Florence’s Loggia dei Lanzi is a 14th-century open-air gallery featuring pieces by Renaissance sculptors Benvenuto Cellini and Giambologna alongside sculptural works from Roman antiquity. Named for the Swiss guards of Cosimo I, the Loggia was a terrace from which the ruling Medici family presided over ceremonies in the Piazza della Signoria.The Basics
The Loggia dei Lanzi, also called the Loggia della Signoria or the Loggia dell’Orcagna, is an easy and essential add-on to your tour of Florence’s most popular Renaissance monuments. Most walking and Segway tours of the city center often include the Loggia as a stop while discussing its neighboring building, the Palazzo Vecchio. You can also choose to tour the gallery without a guide, as it is free and open to the public during daytime hours. Things to Know Before You Go
How to Get There
- The Loggia dei Lanzi is a must-do for art history buffs, with intact examples of sculptures from antiquity and subtle indications of the Medici family’s political clout.
- Food and drink is prohibited within the Loggia.
- There is a short flight of steps to reach the gallery. There is no wheelchair access, though the sculptures are visible from the piazza below.
The Loggia dei Lanzi is located in the historic center of Florence, in the southeastern corner of the Piazza della Signoria and beside the Palazzo Vecchio. Most visitors arrive by foot, as the historic center of Florence is closed to cars and public transportation.When to Get There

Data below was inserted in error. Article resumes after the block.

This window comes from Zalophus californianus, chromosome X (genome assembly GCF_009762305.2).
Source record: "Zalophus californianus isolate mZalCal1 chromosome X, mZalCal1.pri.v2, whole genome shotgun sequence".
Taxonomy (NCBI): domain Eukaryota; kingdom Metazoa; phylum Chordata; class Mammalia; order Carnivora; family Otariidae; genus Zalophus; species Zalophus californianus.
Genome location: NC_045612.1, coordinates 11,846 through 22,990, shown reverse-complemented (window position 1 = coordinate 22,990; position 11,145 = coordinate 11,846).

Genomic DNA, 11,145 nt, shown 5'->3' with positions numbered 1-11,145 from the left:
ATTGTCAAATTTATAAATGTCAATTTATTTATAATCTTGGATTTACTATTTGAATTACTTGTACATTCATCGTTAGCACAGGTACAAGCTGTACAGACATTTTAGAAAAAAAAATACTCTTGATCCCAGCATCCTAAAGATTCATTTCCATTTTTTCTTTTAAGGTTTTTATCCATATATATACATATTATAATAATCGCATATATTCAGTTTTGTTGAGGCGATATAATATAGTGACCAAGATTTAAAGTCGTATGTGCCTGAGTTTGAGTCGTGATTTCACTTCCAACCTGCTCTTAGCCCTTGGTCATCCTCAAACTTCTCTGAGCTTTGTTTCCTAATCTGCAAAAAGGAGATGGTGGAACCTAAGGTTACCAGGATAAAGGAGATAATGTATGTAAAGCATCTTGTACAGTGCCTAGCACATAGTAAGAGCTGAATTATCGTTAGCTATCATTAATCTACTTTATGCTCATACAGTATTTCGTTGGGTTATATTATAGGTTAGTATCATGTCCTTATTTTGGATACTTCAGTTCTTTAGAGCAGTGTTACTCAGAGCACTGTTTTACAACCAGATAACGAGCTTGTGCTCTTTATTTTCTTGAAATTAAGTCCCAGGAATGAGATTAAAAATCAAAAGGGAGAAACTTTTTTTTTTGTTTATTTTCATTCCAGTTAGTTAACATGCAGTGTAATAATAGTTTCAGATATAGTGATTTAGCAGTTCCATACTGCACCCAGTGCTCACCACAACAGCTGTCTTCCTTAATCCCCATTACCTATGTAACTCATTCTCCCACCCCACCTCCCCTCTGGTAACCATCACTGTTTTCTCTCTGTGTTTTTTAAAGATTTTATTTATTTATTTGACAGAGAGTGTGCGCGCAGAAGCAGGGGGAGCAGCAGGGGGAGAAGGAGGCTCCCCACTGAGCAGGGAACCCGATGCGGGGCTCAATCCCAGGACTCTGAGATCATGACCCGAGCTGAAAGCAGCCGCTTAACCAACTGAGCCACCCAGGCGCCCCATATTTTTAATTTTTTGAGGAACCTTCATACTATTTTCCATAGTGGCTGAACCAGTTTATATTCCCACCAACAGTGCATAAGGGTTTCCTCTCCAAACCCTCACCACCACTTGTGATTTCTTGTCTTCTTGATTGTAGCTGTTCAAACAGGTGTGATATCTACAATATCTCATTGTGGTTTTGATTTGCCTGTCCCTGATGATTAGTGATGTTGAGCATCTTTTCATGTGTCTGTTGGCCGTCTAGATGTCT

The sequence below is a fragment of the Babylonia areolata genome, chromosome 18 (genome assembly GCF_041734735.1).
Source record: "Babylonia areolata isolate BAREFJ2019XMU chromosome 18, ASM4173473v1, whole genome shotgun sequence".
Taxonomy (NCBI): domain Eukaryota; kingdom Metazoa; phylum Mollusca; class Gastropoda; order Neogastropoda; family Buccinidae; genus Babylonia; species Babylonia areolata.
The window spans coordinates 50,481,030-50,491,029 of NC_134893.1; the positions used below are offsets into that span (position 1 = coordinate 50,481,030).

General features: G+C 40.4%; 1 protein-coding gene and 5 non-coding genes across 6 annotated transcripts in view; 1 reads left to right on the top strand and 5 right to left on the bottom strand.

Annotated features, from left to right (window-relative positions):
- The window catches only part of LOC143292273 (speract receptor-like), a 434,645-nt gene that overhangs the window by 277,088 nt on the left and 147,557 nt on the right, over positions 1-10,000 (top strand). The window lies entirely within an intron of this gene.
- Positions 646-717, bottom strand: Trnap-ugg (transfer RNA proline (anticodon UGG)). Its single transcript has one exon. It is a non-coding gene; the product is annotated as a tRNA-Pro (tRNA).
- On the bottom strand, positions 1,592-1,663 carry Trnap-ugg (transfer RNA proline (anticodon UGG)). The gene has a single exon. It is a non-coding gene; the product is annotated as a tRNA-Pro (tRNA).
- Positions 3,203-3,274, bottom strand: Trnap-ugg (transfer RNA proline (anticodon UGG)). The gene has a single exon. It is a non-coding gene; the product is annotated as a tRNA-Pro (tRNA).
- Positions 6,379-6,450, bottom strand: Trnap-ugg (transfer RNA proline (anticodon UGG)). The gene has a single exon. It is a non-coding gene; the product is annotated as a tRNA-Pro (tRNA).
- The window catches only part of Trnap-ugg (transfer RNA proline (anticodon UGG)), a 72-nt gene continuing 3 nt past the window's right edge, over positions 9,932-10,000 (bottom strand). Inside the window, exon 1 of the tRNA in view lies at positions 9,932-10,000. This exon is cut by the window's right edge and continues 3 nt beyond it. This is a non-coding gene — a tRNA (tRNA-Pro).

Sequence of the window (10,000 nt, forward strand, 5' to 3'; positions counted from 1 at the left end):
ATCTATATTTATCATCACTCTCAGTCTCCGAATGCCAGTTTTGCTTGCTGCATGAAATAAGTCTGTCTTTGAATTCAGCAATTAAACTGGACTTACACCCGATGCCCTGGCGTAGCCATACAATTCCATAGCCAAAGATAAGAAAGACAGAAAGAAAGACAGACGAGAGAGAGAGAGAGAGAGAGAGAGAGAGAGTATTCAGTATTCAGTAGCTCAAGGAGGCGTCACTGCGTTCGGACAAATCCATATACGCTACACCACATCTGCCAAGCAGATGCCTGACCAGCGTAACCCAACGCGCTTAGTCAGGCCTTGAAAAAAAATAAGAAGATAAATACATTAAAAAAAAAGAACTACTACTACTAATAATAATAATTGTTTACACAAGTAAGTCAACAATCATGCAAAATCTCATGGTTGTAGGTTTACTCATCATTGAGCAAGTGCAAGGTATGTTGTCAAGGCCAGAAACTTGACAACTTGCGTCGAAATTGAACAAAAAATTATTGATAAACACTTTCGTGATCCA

The gallery is open from 8am to 7pm daily year-round. Try to come in the early morning before the Loggia gets busy, as during peak hours—11am to 5pm—a guard will usher you out quickly to accommodate the crowds.
Art History in the Loggia dei Lanzi
With a little observation, you’ll notice the understated traces of art history in the Loggia dei Lanzi. The two lions that mark the gallery entrance are symbols of Florence, but one lion is from Roman times and the other was created in the 16th century. Giambologna’s Rape of the Sabine Women
was sculpted from a single block of imperfect marble—the largest block ever brought to Florence. And Cellini’s bronze Perseus
was originally cast with three toes missing on its right foot; the toes were added after the metal cooled.